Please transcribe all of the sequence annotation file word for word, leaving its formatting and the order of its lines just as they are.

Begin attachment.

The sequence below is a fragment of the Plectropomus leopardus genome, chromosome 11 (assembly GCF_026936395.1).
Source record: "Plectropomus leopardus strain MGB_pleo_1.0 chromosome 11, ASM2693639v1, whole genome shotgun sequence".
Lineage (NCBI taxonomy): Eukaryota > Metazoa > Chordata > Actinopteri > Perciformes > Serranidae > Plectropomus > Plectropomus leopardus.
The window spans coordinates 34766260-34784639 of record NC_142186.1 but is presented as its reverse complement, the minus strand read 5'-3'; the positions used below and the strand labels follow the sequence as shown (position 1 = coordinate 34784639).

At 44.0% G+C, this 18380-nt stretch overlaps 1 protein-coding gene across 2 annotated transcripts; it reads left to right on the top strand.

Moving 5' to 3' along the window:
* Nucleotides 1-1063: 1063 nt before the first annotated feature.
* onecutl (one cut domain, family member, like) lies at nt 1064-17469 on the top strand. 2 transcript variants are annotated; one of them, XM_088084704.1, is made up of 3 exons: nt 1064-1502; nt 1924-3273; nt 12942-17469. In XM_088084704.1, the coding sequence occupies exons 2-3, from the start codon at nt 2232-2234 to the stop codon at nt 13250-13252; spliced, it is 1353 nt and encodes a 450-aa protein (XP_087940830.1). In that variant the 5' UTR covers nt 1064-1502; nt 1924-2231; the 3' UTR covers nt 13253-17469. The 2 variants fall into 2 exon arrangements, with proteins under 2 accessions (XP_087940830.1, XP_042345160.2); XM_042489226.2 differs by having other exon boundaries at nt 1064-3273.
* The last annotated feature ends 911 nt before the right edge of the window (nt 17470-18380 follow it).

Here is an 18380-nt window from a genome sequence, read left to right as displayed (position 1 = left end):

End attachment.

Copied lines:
The sequence below is a fragment of the Plectropomus leopardus genome, chromosome 11 (assembly GCF_026936395.1).
Source record: "Plectropomus leopardus strain MGB_pleo_1.0 chromosome 11, ASM2693639v1, whole genome shotgun sequence".
Lineage (NCBI taxonomy): Eukaryota > Metazoa > Chordata > Actinopteri > Perciformes > Serranidae > Plectropomus > Plectropomus leopardus.
The window spans coordinates 34766260-34784639 of record NC_142186.1 but is presented as its reverse complement, the minus strand read 5'-3'; the positions used below and the strand labels follow the sequence as shown (position 1 = coordinate 34784639).

At 44.0% G+C, this 18380-nt stretch overlaps 1 protein-coding gene across 2 annotated transcripts; it reads left to right on the top strand.

Moving 5' to 3' along the window:
* Nucleotides 1-1063: 1063 nt before the first annotated feature.
* onecutl (one cut domain, family member, like) lies at nt 1064-17469 on the top strand. 2 transcript variants are annotated; one of them, XM_088084704.1, is made up of 3 exons: nt 1064-1502; nt 1924-3273; nt 12942-17469. In XM_088084704.1, the coding sequence occupies exons 2-3, from the start codon at nt 2232-2234 to the stop codon at nt 13250-13252; spliced, it is 1353 nt and encodes a 450-aa protein (XP_087940830.1). In that variant the 5' UTR covers nt 1064-1502; nt 1924-2231; the 3' UTR covers nt 13253-17469. The 2 variants fall into 2 exon arrangements, with proteins under 2 accessions (XP_087940830.1, XP_042345160.2); XM_042489226.2 differs by having other exon boundaries at nt 1064-3273.
* The last annotated feature ends 911 nt before the right edge of the window (nt 17470-18380 follow it).

Here is an 18380-nt window from a genome sequence, read left to right as displayed (position 1 = left end):